August 10, 2010
Two things we know for sure: Hollywood and hip hop get media attention. And for Haiti, that translates into big media hype for actor Sean Penn and rapper-turned-presidential candidate, Wyclef Jean. How may we use this media glare to help the 2 million Haitians made homeless by the earthquake?
August 9, 2010
Half a year following the earthquake, conditions in Haiti are worse than ever. Still, there is “a lot to be hopeful for,” according to Robert Roth of the activist network Haiti Action Committee who recently visited the Caribbean island. An interview.
August 6, 2010
President Barack Obama’s decisions could free millions of Africans from bondage – the one imposed for decades now by African dictators often with Western collusion – save millions of lives in avoided bloodshed and help unleash the great reservoir wherein Africa’s vast potential has been condemned.
August 2, 2010
A United Nations army still occupies Haiti six years after the coup. Their unstated mission is to prevent the return to power of Aristide’s Lavalas Party. Fanmi Lavalas has already been banned from the next round of elections, so enter Wyclef Jean. The Miami Herald reported, “Secret polling by foreign powers in search of a new face to lead Haiti’s reconstruction” might favor Jean’s candidacy, as someone with sufficient name recognition who could draw enough votes to overcome another Lavalas electoral boycott.
July 25, 2010
For many Western observers – Tony Blair, Bill Clinton and Bill Gates among them – Rwanda’s economic growth is the foundation of its democratic transition. Yet, as Rwandans head to the polls next month to elect a president, Paul Kagame’s ruling Rwandan Patriotic Front (RPF) has perverted the very democratic ideals it claims to uphold.
July 16, 2010
According to a July 14, 2010, statement from a fake website purporting to speak on behalf of the spokesperson of the Ministry of Foreign and European Affairs, France will pay back to Haiti the Independence Debt it and its Euro/U.S. allies gathered together to force Haiti to pay. This amazing news is a hoax.
April 18, 2010
Not since the levees exploded in New Orleans and caused the devastation attributed to Hurricane Katrina have the people of the U.S. been so committed to relieving the suffering of Black people. So how is all this money being spent?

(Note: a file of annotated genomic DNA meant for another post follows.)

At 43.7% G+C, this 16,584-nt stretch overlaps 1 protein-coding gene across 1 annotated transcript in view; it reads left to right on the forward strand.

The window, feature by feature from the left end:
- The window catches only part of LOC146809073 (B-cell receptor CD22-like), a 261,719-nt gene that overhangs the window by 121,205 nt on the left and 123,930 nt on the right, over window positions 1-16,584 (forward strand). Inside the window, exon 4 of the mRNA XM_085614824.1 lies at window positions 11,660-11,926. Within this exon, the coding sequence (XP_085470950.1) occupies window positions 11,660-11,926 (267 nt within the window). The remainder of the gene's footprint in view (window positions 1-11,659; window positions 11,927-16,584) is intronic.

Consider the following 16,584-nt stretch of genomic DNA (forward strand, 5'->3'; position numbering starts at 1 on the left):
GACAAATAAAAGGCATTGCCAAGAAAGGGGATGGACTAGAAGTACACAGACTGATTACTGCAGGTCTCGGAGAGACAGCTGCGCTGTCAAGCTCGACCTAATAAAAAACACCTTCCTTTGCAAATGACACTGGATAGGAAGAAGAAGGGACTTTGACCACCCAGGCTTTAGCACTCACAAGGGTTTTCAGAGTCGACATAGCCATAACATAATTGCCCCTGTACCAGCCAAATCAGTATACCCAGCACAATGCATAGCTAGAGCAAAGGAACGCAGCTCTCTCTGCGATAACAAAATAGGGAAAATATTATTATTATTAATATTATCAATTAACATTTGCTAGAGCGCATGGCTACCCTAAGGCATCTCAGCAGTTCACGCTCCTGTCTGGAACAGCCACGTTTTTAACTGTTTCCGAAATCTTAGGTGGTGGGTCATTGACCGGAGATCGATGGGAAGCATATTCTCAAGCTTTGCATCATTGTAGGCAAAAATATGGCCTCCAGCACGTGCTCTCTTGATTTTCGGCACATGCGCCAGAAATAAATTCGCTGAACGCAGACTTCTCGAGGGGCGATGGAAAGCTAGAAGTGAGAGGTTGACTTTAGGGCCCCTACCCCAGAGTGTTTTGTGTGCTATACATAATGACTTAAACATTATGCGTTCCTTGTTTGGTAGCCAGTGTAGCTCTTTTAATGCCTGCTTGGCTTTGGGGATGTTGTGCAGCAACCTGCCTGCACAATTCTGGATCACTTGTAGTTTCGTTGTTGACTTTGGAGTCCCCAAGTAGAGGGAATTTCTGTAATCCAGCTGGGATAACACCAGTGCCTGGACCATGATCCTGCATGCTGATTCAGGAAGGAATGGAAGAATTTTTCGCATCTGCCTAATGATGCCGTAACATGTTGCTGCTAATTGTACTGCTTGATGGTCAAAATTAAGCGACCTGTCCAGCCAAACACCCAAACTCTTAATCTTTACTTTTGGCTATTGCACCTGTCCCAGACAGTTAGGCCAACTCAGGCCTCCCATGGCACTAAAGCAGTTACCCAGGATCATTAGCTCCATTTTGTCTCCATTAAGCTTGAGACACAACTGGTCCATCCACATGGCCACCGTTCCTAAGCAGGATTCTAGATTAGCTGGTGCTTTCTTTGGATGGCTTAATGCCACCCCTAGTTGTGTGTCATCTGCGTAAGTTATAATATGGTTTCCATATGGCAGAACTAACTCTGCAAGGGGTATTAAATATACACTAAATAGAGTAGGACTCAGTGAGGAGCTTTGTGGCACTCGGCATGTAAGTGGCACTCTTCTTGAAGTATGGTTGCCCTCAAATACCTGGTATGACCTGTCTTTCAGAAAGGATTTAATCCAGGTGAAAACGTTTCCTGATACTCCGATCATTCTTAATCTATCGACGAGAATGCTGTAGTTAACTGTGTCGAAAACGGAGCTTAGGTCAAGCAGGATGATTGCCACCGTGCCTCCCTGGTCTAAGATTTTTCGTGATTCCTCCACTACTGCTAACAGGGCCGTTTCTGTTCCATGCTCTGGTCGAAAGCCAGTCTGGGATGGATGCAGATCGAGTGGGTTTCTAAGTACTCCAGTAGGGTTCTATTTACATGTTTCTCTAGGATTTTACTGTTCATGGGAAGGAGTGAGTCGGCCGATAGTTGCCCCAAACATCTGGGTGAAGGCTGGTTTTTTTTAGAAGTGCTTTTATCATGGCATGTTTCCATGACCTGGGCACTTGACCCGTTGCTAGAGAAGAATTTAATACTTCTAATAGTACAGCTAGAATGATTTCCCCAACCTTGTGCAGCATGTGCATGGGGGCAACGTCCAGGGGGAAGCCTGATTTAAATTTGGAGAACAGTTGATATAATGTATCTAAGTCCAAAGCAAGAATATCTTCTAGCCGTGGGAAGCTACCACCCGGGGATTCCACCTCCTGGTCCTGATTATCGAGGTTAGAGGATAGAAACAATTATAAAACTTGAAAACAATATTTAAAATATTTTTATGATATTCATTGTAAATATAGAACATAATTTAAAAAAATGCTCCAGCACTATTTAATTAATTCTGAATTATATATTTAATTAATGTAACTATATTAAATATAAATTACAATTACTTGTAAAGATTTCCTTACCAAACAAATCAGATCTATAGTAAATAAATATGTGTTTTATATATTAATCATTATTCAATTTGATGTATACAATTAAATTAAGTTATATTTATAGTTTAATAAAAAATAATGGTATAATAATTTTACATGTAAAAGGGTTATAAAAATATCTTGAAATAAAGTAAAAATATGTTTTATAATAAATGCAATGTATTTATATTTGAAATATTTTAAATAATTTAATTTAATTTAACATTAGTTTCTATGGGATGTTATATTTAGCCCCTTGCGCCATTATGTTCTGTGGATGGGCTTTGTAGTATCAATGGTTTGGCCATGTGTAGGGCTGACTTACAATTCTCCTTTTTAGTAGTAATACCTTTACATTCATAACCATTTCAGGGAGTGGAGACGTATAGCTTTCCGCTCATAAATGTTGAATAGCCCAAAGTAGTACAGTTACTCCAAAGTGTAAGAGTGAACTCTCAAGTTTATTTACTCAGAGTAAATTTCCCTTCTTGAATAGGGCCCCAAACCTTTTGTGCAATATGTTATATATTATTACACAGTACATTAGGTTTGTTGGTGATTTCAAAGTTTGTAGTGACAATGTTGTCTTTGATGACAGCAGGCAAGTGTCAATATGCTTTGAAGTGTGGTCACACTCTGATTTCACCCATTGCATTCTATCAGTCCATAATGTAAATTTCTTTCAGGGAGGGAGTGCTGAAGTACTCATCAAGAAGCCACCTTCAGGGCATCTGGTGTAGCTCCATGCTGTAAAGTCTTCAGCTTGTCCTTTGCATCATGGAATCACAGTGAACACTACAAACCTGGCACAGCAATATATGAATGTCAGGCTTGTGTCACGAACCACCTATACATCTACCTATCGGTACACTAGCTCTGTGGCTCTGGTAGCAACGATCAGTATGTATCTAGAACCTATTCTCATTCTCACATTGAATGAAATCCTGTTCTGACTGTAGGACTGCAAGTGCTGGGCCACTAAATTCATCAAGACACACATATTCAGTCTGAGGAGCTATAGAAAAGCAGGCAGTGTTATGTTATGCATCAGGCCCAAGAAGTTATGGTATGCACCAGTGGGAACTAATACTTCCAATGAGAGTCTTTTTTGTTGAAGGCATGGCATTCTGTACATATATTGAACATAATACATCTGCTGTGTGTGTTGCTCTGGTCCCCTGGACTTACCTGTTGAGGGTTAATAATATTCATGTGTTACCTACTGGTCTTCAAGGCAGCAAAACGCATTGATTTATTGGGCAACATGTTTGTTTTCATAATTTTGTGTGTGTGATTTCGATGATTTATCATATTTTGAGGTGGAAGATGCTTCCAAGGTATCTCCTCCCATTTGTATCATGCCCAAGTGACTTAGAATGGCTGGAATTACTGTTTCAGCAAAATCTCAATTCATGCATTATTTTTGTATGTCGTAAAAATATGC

January 16, 2010
“Rescue efforts were stalled today in Port-au-Prince with foreign rescue workers overwhelmed and unprepared to deal with impoverished people. Crews arrived with neither vehicles, nor gas, nor translators, nor guides.” Make your tax-deductible donation to the Haiti Emergency Relief Fund through www.HaitiAction.net, an organization that will use your gift wisely, for the people who need it most.
January 16, 2010
Time is of the essence in Haiti, yet the international response has been painfully, tragically slow. Would this pace of rescue – where every minute counts in digging people out of the wreckage – have been the case if the earthquake victims were European?
October 20, 2009
Coltan is a mineral necessary for making electronic things work – like cellphones, ipods, PS3s and laptops. Over 6 million Congolese have been murdered to assure that the corporations and governments involved have a corner on the market for the minerals that the Congo produces. This is “Break the Silence” Congo Week. Check out the events and get involved!
August 16, 2009
The 9,000 U.N. troops in Haiti are paid over $601.58 million per year and have been in Haiti for four years. That is $50.13 million per month, $1.64 million per day. Yet, during the recent floods and hurricane season in Haiti, the Haitian president had to call for international help from the international community. Wasn’t that help already in Haiti, to the tune of 9,000 U.N. – MINUSTAH – troops already cashing in $1.64 million per day?
July 18, 2009
“Jailhouse Lawyers, we are learning, are often people of extraordinary firmness who fight for a law that rarely fights for them.” “Unity is feared … isolation is favored.” – from “Jailhouse Lawyers: Prisoners Defending Prisoners v. the U.S.A.” by politically condemned death row prisoner, journalist and former Black Panther Mumia Abu-Jamal
“This landmark legislation (Prison Litigation Reform Act) will help bring relief to a civil justice system overburdened by frivolous prisoner lawsuits. Jailhouse lawyers with nothing else to do are tying our courts in knots with an endless flood of frivolous litigation.” – Sen. Orrin Hatch, former chair of the Senate Judiciary Committee
December 18, 2008
Blacked out by a media smokescreen are the corporate executives, government officials and expatriate personnel of Western enterprises whose success amidst chaos implicates them in the deracination and death of millions of Black people.